The Sitka Farmers Market is about local food, but it’s so much more. It’s about community and providing local entrepreneurs with a place to sell their products. We really enjoy seeing everybody come together to see their neighbors and friends at the market. That’s a big reason we want to host the market. One aspect of the market is it serves as a business incubator, a place for people to try out a new business, and we lost that last year when we had to scale things back to just our produce vendors.

We are excited to bring the market back to Sitka, and hope people enjoy our eight markets this summer. The full markets will allow non-produce vendors to participate, and maybe even some arts-and-crafts vendors.

Since we will have to increase the space between booths around the market, we will have some space limitations. The Sitka Local Foods Network’s main focus is on local food, so food booths who book by a certain date will have priority, with arts-and-crafts booths filling leftover open spaces. We want to be able to involve as many vendors as possible, so hopefully we’ll be able to fit everybody in the space without making it too crowded.

We are working with state WIC and SNAP programs to see if we can accept benefits every week, or only when we have our larger markets. Our goal is to provide fresh local produce to all residents, especially those low-income residents who might not be able to afford it. Anyway, we still are trying to finalize details and hope to have an update soon.

If you have any questions, feel free to call Sitka Local Foods Network board president Charles Bingham at 623-7660 or email Nalani James will be our Sitka Farmers Market manager this year. We will need volunteers to help set up and take down the market each week, and to sell produce at the Sitka Local Foods Network farm stand.

Sitka Kitch to host Cooking Around The Campfire: Baking Flatbread With Andrew Jylkka class on May 23

Learn how to bake flatbread over a campfire during an outdoors Sitka Kitch class, Cooking Around The Campfire: Baking Flatbread With Andrew Jylkka. This class takes place from 1-3 p.m. on Sunday, May 23, at the large covered shelter at Halibut Point Recreation Area.

Andrew Jylkka of Southeast Dough Company will show students how to make sourdough flatbreads over the fire. These fun and easy breads are a great addition to any cookout whether it’s in your backyard or on the beach. For this class, they’ll be paired with salmon falafel and a tasty sauce. We may even play with some ways to use them for a sweet treat.

You’ll come away from this class with some new recipes, an introduction to cooking on open fire, a jar of sourdough starter, and some great ideas to spruce up your summer cookouts.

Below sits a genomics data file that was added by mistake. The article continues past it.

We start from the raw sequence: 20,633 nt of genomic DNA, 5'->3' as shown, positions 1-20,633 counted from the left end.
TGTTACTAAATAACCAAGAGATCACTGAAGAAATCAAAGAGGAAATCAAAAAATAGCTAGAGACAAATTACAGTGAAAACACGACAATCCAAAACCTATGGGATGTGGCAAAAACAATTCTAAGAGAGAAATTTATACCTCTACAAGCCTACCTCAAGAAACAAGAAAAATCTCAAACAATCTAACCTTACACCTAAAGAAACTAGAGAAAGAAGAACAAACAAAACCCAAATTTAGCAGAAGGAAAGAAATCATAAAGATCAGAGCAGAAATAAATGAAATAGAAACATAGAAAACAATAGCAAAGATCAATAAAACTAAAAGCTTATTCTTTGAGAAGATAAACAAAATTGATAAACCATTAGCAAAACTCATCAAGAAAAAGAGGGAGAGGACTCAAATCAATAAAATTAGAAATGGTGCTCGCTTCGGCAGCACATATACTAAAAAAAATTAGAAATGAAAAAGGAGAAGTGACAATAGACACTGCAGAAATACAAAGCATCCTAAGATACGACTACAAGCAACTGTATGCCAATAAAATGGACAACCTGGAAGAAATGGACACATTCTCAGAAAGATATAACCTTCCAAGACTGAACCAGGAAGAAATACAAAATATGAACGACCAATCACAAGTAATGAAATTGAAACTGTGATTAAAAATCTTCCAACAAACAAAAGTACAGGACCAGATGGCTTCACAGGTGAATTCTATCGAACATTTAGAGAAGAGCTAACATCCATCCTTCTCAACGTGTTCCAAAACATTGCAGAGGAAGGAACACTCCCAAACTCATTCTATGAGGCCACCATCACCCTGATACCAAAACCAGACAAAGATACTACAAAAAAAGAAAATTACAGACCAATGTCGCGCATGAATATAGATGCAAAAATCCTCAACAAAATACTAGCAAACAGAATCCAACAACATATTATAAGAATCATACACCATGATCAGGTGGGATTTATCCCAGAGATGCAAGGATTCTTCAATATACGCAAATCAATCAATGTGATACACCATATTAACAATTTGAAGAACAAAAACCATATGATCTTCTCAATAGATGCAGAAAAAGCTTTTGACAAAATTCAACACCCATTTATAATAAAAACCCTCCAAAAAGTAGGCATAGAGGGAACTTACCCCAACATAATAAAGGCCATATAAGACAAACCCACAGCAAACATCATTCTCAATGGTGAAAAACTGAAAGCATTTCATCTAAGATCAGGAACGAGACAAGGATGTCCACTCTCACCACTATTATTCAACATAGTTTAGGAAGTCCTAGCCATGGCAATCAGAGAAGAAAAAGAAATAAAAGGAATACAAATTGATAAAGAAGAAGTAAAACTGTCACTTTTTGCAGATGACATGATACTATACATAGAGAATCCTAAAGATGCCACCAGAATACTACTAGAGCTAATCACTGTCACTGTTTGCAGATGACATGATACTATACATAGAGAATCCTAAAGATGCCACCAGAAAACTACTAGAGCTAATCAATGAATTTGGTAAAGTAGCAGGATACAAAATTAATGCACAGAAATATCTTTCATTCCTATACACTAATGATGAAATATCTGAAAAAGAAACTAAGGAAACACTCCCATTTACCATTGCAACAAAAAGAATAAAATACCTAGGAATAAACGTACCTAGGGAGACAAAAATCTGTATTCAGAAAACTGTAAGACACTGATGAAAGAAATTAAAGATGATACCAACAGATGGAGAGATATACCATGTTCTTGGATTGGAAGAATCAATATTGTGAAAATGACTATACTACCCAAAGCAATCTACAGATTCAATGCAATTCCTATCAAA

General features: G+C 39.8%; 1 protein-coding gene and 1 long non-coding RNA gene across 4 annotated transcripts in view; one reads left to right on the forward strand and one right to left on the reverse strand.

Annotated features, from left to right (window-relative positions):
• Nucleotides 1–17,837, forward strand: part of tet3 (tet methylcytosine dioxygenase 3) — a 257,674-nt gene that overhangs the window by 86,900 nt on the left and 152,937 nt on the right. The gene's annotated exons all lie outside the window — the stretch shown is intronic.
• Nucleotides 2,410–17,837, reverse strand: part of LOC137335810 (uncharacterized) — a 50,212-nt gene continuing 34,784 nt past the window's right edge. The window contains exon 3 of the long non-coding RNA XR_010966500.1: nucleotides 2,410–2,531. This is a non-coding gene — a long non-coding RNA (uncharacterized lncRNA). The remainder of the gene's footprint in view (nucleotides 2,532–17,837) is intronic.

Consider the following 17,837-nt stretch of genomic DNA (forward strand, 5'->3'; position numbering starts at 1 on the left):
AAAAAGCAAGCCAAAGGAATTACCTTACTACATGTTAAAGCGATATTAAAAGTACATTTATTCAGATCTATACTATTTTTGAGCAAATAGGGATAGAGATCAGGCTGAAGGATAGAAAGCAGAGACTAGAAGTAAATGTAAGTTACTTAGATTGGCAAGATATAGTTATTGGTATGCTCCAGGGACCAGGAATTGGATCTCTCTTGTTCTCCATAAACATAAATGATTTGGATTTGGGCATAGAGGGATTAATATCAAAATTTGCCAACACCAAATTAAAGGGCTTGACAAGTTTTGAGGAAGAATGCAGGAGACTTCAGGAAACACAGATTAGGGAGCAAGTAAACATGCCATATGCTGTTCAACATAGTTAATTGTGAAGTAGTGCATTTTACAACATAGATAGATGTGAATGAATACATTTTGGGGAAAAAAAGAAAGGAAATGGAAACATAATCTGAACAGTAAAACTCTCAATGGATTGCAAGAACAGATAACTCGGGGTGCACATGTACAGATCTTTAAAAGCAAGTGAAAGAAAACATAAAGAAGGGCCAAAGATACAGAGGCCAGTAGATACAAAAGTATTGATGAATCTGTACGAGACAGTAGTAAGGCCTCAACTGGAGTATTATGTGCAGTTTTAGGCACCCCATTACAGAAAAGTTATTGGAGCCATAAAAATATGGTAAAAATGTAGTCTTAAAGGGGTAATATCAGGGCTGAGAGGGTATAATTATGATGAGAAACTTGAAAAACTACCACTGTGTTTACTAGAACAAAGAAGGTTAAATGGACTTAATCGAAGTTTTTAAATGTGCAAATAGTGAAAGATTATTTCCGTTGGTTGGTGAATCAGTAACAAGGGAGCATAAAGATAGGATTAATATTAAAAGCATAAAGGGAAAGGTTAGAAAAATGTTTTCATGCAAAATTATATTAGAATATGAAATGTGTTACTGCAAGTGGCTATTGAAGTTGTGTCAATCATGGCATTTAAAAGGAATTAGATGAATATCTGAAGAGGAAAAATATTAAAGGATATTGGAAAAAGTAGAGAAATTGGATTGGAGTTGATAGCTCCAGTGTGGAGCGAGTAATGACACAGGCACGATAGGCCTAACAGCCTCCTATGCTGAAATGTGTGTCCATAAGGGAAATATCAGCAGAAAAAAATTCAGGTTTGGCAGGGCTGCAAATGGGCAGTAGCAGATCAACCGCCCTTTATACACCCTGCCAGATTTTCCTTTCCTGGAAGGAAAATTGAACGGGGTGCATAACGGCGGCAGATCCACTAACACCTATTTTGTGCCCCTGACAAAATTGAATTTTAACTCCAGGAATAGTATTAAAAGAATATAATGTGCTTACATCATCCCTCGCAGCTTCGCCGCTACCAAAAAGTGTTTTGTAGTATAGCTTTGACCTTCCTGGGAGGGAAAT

The salmon burger meat is made possible by Sitka Mutual Aid and a portion of this class fee will be donated to support that. If you would like to donate to Sitka Mutual Aid or become a Sitka Conservation Society member you can do so here,, and here,

Andrew owns and operates Southeast Dough Company here in town. He’s a passionate cook who loves playing with recipes to incorporate ingredients found on these lands and in the oceans.

The class costs $40, which is part of our all-inclusive fee system (you no longer have to pay a class fee to register, then a separate food/supply fee). The Sitka Kitch will supply all of the food supplies for this class, but students will need to bring certain cooking items from a list provided before the class. Due to the Covid-19 pandemic, the class will be limited to 10 students, face masks must be worn, and social distancing must be observed.

The registration deadline is 11:30 p.m. on Friday, May 21. Space is limited, so register early to secure your place in the class. We need at least eight students to register and pre-pay to make this class happen.

Current (paid) members of the Sitka Food Co-Op are now able to attend the classes for $30 each (the co-op will cover the other $10 of your class fee). Please use the Sitka Food Co-Op ticket when you register and send an email to letting them know you’re in the class. (NOTE, Only one person per Co-op household may use the Co-op discount per class. Please name that person when you register so the name can be checked against the Co-op membership list.)

You can register and pre-pay using credit/debit cards or PayPal on our EventSmart page, (click on class title). For those wanting to pre-pay with cash or check, please call Clarice Johnson at Sitka Conservation Society (747-7509) to arrange a payment. Please note there is a $5 charge for parking at Halibut Point Rec, which is payable to the State of Alaska.

For more information about the class, contact Jasmine Shaw at 747-9440. We do offer one potential scholarship spot per class for people with limited incomes, so long as we have enough students registered to make the class happen. This class is a fundraiser for the Sitka Kitch community rental commercial kitchen.

The Sitka Kitch also has a new class cancelation policy. If you register for a class, then find out you can’t attend, please email us at and we may be able to help fill your slot through our waiting list. If you cancel from the class at least five days in advance (eg, by Wednesday the week before for a Monday class), you are eligible for a partial refund of your class fee, minus $5 for processing (in this case, $35). If you need to cancel with less than five days advance notice, there is no refund.